Wherever you live, and wherever you stand on the political spectrum, you probably believe that a significant share of the political elite in your country is irredeemably corrupt and unethical. And wherever you work, it is also likely that you know some senior leaders who do a poor job of conveying tone at the top and do not model or respect the organization’s stated values.
There is plenty of evidence that once people attain power, they are more likely to engage in unethical behavior. The effects of power can even be compared to a form of brain damage: Power makes people less risk-averse, more impulsive and less skilled at reading people and situations.
Nonetheless, impunity seems to be a fact of life. The human need for cognitive consistency goes a long way toward explaining why toxic organizational cultures and abuses of power can persist. A psychological mechanism known as the “just world” phenomenon inclines us to ascribe virtue to the powerful while assigning negative traits to the poor and powerless.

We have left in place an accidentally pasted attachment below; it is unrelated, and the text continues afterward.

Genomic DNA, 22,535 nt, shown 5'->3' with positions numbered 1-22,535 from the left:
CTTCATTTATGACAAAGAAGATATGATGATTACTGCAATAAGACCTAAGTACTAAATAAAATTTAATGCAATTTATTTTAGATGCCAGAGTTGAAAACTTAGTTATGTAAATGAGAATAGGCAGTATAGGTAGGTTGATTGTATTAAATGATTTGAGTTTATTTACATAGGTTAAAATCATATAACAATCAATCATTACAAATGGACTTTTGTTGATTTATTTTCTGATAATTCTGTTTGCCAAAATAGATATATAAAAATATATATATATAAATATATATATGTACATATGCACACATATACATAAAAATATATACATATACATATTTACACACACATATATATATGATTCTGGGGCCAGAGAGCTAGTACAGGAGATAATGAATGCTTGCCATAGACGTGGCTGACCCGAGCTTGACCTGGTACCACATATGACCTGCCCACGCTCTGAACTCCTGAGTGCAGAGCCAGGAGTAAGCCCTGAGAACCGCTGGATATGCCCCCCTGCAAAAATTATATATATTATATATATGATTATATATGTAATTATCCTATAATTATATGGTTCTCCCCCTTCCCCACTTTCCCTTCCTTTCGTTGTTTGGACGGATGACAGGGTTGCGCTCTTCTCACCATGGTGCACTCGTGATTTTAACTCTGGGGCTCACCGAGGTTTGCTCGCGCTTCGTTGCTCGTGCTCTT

Impunity is a daily issue in the lives of many who work in governance, risk and compliance. Investigating your boss is usually a career-limiting move, but it is difficult, if not impossible, to sustain an ethical culture without the remit or tools to hold senior members of the organization accountable. This contradiction has been driving efforts to amplify the independence, seniority and remit of chief compliance officers.
But today, something interesting is happening. The structures supporting impunity seem to be growing less reliable.
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